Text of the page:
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Is now the worst time to buy off the plan?


Block of new apartments

In an apartment market tipped for price falls, off-the-plan properties could prove too risky right now.

Much has been made of the cooling apartment market, and the potential oversupply of units in many capital cities. With conditions softening for units, off-the-plan apartments could present new risk for buyers right now.

The forecasters at BIS Oxford Economics have predicted a marked slowdown in unit construction through 2019, as oversupply begins to take the heat out of the market. BIS Oxford Economics senior manager for residential property Angie Zigomanis went so far as to tell The Australian that apartment resales could rise at a rate faster than completions.

“The challenge for people who have recently bought off-the-plan is whether they can get the same price back when they on-sell it in a market where there are a lot of competing products,” he told the paper in September.

The risk of off-the-plan purchases

So with demand easing and previous off-the-plan buyers flooding the market with stock, is now a terrible time to buy off-the-plan apartments? To understand this, first it’s important to understand the inherent risks in off-the-plan properties.

Settlement risk

The challenge for people who have recently bought off-the-plan is whether they can get the same price back when they on-sell it in a market where there are a lot of competing products

One of the biggest dangers in buying an off-the-plan apartment comes in the protracted time between signing the contract and settlement. It’s during this period that things can really come unstuck.

When you sign a contract for an off-the-plan apartment, you generally put down a 5-10% deposit and agree upon the purchase price. The developer should be able to demonstrate sound reasoning for why the property is valued at its sale price. But even if the developer’s price seems reasonable, there’s still a major risk in the protracted settlement period.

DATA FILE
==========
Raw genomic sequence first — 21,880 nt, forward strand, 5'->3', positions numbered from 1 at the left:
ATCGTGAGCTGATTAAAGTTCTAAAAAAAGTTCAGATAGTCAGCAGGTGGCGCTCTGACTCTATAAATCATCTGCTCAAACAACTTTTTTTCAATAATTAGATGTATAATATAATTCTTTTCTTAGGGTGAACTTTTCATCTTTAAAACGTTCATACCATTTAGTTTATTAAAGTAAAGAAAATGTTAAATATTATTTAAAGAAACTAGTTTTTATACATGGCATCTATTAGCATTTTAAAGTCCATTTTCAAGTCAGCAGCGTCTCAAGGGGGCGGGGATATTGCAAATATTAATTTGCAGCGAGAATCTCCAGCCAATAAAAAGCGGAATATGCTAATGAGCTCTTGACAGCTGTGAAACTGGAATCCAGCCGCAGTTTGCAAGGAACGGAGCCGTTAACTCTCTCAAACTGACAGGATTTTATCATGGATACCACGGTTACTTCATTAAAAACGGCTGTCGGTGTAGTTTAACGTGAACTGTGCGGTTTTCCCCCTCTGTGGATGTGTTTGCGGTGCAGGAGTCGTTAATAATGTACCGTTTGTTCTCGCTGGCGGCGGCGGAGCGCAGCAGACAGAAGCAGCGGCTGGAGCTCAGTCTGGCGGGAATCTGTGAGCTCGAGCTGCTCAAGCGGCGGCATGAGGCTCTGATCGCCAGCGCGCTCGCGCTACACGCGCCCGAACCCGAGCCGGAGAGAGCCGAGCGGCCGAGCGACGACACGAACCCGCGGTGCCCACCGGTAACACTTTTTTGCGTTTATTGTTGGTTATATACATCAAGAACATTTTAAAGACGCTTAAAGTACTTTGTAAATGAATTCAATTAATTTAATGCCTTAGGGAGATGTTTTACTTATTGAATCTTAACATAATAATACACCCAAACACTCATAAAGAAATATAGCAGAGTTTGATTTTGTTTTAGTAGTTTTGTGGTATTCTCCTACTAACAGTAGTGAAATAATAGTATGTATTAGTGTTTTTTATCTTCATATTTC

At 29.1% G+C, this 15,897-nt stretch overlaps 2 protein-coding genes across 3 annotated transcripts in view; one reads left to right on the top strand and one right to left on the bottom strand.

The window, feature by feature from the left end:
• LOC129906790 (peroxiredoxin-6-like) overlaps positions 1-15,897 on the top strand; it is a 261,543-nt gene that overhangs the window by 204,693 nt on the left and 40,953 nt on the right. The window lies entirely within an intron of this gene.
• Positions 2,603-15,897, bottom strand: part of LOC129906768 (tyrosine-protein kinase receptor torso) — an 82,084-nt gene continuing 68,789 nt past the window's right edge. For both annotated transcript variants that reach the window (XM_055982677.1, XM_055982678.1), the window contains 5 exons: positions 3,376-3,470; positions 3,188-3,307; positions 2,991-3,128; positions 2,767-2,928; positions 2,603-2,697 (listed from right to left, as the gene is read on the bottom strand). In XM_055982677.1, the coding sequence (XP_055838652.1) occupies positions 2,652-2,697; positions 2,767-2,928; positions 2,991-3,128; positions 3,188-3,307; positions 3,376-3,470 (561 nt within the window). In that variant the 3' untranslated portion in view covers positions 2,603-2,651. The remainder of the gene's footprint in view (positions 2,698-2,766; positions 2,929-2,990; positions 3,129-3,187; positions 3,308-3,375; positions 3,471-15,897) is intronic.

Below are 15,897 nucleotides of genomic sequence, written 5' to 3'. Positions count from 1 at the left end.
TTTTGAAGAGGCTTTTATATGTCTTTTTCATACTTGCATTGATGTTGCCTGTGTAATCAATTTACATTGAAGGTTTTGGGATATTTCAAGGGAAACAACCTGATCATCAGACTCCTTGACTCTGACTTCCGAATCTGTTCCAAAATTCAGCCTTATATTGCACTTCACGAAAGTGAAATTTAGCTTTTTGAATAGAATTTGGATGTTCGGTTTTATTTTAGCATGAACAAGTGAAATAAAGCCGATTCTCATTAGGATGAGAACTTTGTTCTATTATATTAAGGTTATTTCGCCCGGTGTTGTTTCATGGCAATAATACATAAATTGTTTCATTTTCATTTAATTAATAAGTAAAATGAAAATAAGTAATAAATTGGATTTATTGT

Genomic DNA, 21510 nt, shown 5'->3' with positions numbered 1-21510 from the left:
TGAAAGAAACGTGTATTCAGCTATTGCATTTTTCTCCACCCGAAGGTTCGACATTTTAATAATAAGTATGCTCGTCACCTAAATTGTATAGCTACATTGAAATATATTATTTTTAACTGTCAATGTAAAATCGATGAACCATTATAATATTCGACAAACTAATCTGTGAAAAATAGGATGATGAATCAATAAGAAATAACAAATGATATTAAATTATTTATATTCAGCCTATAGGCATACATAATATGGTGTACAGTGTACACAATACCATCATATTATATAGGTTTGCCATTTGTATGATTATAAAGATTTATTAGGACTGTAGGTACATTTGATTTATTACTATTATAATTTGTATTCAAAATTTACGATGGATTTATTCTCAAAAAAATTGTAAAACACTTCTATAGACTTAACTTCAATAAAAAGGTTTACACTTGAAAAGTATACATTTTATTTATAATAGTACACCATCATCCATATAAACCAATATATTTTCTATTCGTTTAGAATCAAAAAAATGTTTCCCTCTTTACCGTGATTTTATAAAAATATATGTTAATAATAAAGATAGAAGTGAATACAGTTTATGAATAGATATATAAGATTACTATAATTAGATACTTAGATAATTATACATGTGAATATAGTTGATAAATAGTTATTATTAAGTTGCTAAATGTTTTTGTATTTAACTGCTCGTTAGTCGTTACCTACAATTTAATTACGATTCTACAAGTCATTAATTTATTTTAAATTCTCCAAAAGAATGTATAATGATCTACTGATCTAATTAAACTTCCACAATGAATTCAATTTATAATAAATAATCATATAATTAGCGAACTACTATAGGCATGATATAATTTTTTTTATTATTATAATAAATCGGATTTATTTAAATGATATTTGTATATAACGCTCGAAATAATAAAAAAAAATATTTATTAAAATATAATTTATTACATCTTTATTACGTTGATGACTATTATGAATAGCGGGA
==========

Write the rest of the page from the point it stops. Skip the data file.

Depending upon the progress of construction of your off-the-plan property, you could be waiting months or even years for your unit to be completed and ready for settlement. A lot can happen in that time.

For instance, NAB recently predicted that unit prices in Melbourne will fall by 2.6% at the end of 2017, and then drop a further 2.4% in 2018. That's potentially a 5% drop come settlement time. How would that play out?

Let's say you purchase an off-the-plan unit:

  • Agreed price: $750,000.
  • Completion date: December 2018.
  • Value after 5% (predicted) price drop: $712,500

If NAB's prediction plays out correctly you've lost $37,500 in property value.

This might not seem like that significant of a drop, but it could cause some major problems at settlement. When your home loan gets to settlement, your lender will value the property. They will then lend you funds based upon that value, not upon your original purchase price.

Again, let’s say you applied for a home loan assuming a 10% deposit on your $750,000 property of $75,000. The bank then agreed to lend you 90% of the property’s value, or $675,000. But when it comes time to settle, the bank will only lend 90% of the property’s current value, or $641,250. With this amount and your $75,000 deposit, you’ll have enough to cover $716,250. But you agreed to pay the developer $750,000, meaning you’ll still have to come up with $33,750.

This shortfall is what can put off-the-plan settlements at risk, and this isn’t merely conjecture. WBP Property Group’s Greville Pabst told the ABC in May that off-the-plan properties being valued below the contract price was a common occurrence.

“We conducted a study of about 1,700 properties that we value off-the-plan. We found that in up to 50% of cases the value actually came in lower than the contract price,” Pabst told the ABC.